Something in the show that undoubtedly communicates with a modern audience is a number of screens displaying computer graphics. These relate to several aspects of Leonardo's own visual explorations: study of light effects, the use of perspective (as in his ``Last Supper'' mural in Milan), his plans for churches, and his finding of parallels between various kinds of branching structures.
Kemp says Leonardo ``wanted ultimately [his] drawings to do more than they can really do.'' He suggested movement ``marvelously ... but ultimately he can't achieve it'' in drawings. He also had an urge to explore ``remorselessly ... every variation on a theme'' in his scientific endeavors, but couldn't do so.
``It seemed to us that computer graphics could handle precisely this kind of problem,'' Kemp says, so ``Leonardo's own frustrations could be ... salved in retrospect! ... We've programmed in Leonardo's principles and ideas and seen them at work.''
The computer images move fascinatingly around three-dimensional conceptions and exhaustively explore variations of some of Leonardo's ideas.
THERE is no stinting in this exhibition, however, when it comes to Leonardo's own graphics - in ink, metalpoint, or chalk. The endless stream of visitors shifts with slow concentration from one supreme drawing to another. A large number of them are borrowed from one of the richest collections of Leonardo drawings in the world, the British Royal Collection. Most of them have been many times reproduced; but there remains a real difference between experiencing even the best reproduction and seeing the actual thing.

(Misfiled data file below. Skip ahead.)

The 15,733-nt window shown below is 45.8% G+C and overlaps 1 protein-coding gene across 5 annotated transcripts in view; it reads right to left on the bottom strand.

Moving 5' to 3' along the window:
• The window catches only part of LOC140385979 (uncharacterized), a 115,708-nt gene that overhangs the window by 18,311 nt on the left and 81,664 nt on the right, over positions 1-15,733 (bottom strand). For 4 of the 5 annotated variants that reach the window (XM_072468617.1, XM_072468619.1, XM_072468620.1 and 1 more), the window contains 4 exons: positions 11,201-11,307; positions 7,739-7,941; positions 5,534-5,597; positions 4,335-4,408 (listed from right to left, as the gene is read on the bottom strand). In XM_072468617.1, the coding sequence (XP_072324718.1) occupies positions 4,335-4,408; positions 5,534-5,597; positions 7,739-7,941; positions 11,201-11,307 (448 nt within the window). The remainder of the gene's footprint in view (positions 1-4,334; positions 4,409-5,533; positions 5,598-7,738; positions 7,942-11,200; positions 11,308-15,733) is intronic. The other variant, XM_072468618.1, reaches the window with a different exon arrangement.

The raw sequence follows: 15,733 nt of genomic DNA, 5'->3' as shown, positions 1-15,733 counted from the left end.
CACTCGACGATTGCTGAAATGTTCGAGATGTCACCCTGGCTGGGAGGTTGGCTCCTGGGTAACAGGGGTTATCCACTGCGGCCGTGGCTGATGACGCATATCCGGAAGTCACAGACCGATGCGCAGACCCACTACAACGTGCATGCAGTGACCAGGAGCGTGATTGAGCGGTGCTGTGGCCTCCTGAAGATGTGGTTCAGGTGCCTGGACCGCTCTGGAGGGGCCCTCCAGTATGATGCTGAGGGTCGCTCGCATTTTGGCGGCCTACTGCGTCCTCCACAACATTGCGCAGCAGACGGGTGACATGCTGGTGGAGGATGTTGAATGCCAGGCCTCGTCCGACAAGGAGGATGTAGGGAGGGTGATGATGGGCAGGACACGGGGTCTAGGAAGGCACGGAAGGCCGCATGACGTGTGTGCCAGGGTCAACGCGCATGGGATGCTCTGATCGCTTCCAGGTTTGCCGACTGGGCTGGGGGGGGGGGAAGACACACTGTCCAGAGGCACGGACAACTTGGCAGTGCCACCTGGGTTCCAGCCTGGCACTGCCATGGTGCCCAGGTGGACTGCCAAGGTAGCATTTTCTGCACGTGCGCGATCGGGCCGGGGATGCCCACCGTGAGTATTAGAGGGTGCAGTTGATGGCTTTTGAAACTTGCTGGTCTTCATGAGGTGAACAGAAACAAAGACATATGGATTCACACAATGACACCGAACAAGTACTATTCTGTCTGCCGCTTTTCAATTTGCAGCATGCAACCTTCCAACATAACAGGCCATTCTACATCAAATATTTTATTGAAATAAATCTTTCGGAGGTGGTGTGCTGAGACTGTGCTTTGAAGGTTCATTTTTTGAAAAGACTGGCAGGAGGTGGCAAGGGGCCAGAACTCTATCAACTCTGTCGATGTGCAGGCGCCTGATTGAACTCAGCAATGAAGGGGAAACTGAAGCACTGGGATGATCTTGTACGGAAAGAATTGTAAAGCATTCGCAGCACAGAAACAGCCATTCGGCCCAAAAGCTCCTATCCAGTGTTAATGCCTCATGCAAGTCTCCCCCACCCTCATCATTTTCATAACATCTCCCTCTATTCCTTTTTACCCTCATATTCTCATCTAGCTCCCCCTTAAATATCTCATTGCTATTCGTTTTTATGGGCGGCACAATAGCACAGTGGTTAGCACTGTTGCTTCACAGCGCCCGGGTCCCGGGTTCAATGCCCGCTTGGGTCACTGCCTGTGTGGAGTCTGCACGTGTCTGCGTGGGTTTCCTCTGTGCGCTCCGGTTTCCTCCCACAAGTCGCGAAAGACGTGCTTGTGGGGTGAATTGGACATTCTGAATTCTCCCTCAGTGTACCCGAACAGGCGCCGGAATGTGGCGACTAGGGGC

This is not, however, the usual run of Old Master drawings shows. It doesn't present them chronologically. Nor do you find all the drawings relating to a final painting grouped together. Kemp has tried to avoid ``starting with a scholarly concept, almost a book, and then putting it on the walls.'' Instead the idea has been to ``group objects together which seem to tell [a story] beside each other.''
Kemp points out a section of drawings under the heading ``The Vortex.'' He says, ``You have a whole series of related movements and dynamics from different areas of his activity.'' These range from ``hydraulic engineering..., the growth of plants, the turning of hair, the twisting of drapery, through investigations of perpetual motion [although Leonardo convinced himself quite rightly that perpetual motion wasn't possible], ... and then climaxing in the deluge drawing, in which these vortex movements have run wild in nature: You have a great cataclysm, where mountains, earth, trees, are all whirled up in the maelstrom of revolving lines.''
Does this suggest a move in Leonardo's thinking from the constructive to the destructive, from optimism to pessimism?
Kemp thinks so, but finds ``pessimism in his early work,'' too. ``I don't myself ... have a picture of somebody who is deeply disillusioned at the end of his life. I think he realizes that the system of knowledge he is working with has grave faults he didn't see earlier, but I think he remained optimistic. ... There was more to be discovered than he had even dreamed of at the beginning.''
All the same, the final words in the show, inscribed on the wall as visitors go out underneath the wings of the flying machine, are a translation of a rhetorical refrain that echoes throughout the manuscripts: ``Tell me if anything was ever done.''
That sounds frustrated enough. But Kemp's hope is that visitors will weigh the evidence of this one man's work, exploring such a wide range of interests, and answer: ``Yes!''
The exhibition continues at the Hayward Gallery through April 16.